Environmental experts trace the journey to transforming nitrogen pollution for a cleaner circular economy across South Asia.
There is something quite bizarre about nitrogen. For it is almost everywhere and yet almost invisible to the society at large. Consider the Sustainable Development Goals (SDGs), established by the UN to be reached by 2030. None of the goals explicitly mentions the global nitrogen challenge, and yet nitrogen is relevant for at least two-thirds of the 17 SDGs.
To understand this contradiction, we need to grasp something of the properties of nitrogen. A plethora of different nitrogen forms is leading to multiple benefits and threats, as humans have tripled terrestrial nitrogen inputs over the last century. Some would say nitrogen makes for a journalistic nightmare, given the difficulty of explaining complexity. For those who are patient, however, nitrogen may also be a storyteller's delight, as its protean changeability gives it a leading role in so many stories. Nitrogen is also of special interest to researchers, who have recently established a £20 million South Asian Nitrogen Research Hub, supported through the Global Challenge Research Fund (GCRF) of UK Research & Innovation (UKRI).
For the researchers, the multiple relevance of nitrogen is exactly where its interest lies. This means that a focus on nitrogen may help overcome barriers to improving air quality, reducing greenhouse gas emissions and stratospheric ozone depletion, improving water quality in both freshwater and marine systems, while reducing adverse impacts on human health and biodiversity.
In this way, sustainable nitrogen management is rather like a wonder-drug, offering many diverse benefits. Not the least of these is the economic benefit. In India alone, the government spends around $7 billion annually on subsidizing nitrogen fertilizer supply, while the fertilizer value of nitrogen pollution wasted to the environment is around $10 billion. Reducing nitrogen losses therefore offers a win-win scenario with major economic benefits for both farmers, saving on input costs, and for South Asian governments, most of whom subsidise fertilizer supply.
The case of India may help us better understand why the public hears so little about nitrogen (N). Consider the well-known air quality problems of the Indo-Gangetic Plain. Key concerns include emissions of nitrogen oxides (NO) and ammonia (NH), both of which are nitrogen compounds. You may recall that the world's atmosphere is 78 per cent nitrogen, in the form of di-nitrogen (N). This is completely inert and provides a stable atmosphere allowing life to flourish. However, during burning processes, such as in vehicle engines, in power stations and during agricultural stubble burning, a small fraction of Nis converted to NO. It is highly toxic and is thought to contribute to both respiratory and coronary diseases. In the case of smouldering fires, such as associated with field burning, oxygen can be limiting, so that some Nreacts to forms NH. The emission of NH is also increased by 'clean technologies' (eg catalytic and non-catalytic reduction processes) designed to reduce NO emissions. Together, the NO react in the atmosphere to increase levels of fine particulate matter (PM), which exacerbates the health threat associated with air pollution. As citizens of Delhi and other cities breathe polluted air, they are therefore inhaling a cocktail where nitrogen compounds are central.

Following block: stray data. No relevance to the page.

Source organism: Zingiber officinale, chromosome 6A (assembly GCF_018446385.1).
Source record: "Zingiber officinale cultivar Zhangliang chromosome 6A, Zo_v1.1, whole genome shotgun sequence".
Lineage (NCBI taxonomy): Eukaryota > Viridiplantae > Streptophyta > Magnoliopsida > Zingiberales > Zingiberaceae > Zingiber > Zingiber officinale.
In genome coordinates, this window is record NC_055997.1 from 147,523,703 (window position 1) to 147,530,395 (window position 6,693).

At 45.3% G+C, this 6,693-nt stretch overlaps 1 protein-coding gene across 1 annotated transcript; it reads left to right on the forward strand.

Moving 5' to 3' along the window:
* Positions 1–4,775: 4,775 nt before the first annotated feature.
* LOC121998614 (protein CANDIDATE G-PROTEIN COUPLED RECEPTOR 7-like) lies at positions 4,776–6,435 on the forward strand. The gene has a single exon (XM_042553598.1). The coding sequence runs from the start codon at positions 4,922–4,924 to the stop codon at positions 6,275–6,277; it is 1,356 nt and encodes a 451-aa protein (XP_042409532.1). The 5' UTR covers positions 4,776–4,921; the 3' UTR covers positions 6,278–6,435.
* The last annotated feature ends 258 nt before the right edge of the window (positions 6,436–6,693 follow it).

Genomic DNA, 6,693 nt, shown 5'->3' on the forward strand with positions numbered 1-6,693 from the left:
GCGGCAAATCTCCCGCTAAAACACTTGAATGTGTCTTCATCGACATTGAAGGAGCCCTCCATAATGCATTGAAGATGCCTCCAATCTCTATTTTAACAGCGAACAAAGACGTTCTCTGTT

Much of the air pollution across the Indo-Gangetic Plain is emitted into the atmosphere from rural areas, increasing background levels even before air arrives in the cities. In addition to the concern of seasonal crop stubble burning, most NH3 emission arises from livestock (urine and manures) and from nitrogen-containing fertilizers. This pollution represents a huge waste of agricultural nitrogen, which could otherwise go to increasing soil fertility, aiding crop and livestock production. Cattle are estimated to be the largest NH source in India, followed by urea-based fertilizers. However, increasing numbers of chicken and other poultry are contributing to the rising NH emissions and worsening air quality.
The impact of nitrogen air pollution on natural ecosystems in South Asia has been little studied, such as in the Himalayan foothills. This area is one of the major hotspots of global biodiversity. Yet, these hills stand with their feet in some of the highest NH3, NO and PM levels on the planet. Substantial effects on both nature and livelihoods are expected. For example, locals manufacture perfume from epiphytic lichens that are suspected to be highly vulnerable to NH and NO.